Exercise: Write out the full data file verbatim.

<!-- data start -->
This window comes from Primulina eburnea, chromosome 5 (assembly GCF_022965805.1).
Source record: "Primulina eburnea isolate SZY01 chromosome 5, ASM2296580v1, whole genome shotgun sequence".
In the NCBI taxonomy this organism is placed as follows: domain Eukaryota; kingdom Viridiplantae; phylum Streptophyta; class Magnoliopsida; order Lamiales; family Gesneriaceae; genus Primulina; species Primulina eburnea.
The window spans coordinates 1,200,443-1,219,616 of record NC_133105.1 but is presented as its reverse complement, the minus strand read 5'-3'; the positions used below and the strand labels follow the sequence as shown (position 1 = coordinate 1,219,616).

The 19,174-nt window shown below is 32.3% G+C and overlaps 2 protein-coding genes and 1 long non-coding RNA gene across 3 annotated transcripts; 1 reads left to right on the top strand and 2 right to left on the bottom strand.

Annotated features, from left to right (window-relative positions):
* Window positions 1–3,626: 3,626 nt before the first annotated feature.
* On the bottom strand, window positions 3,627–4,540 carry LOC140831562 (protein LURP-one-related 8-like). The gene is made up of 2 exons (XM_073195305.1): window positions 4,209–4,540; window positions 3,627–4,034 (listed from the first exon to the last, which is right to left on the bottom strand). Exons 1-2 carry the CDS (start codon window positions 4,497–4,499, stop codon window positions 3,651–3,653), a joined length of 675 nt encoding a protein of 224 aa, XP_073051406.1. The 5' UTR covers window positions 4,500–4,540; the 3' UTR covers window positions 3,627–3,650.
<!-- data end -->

This window comes from Primulina eburnea, chromosome 5 (assembly GCF_022965805.1).
Source record: "Primulina eburnea isolate SZY01 chromosome 5, ASM2296580v1, whole genome shotgun sequence".
In the NCBI taxonomy this organism is placed as follows: domain Eukaryota; kingdom Viridiplantae; phylum Streptophyta; class Magnoliopsida; order Lamiales; family Gesneriaceae; genus Primulina; species Primulina eburnea.
The window spans coordinates 1,200,443-1,219,616 of record NC_133105.1 but is presented as its reverse complement, the minus strand read 5'-3'; the positions used below and the strand labels follow the sequence as shown (position 1 = coordinate 1,219,616).

The 19,174-nt window shown below is 32.3% G+C and overlaps 2 protein-coding genes and 1 long non-coding RNA gene across 3 annotated transcripts; 1 reads left to right on the top strand and 2 right to left on the bottom strand.

Annotated features, from left to right (window-relative positions):
* Window positions 1–3,626: 3,626 nt before the first annotated feature.
* On the bottom strand, window positions 3,627–4,540 carry LOC140831562 (protein LURP-one-related 8-like). The gene is made up of 2 exons (XM_073195305.1): window positions 4,209–4,540; window positions 3,627–4,034 (listed from the first exon to the last, which is right to left on the bottom strand). Exons 1-2 carry the CDS (start codon window positions 4,497–4,499, stop codon window positions 3,651–3,653), a joined length of 675 nt encoding a protein of 224 aa, XP_073051406.1. The 5' UTR covers window positions 4,500–4,540; the 3' UTR covers window positions 3,627–3,650.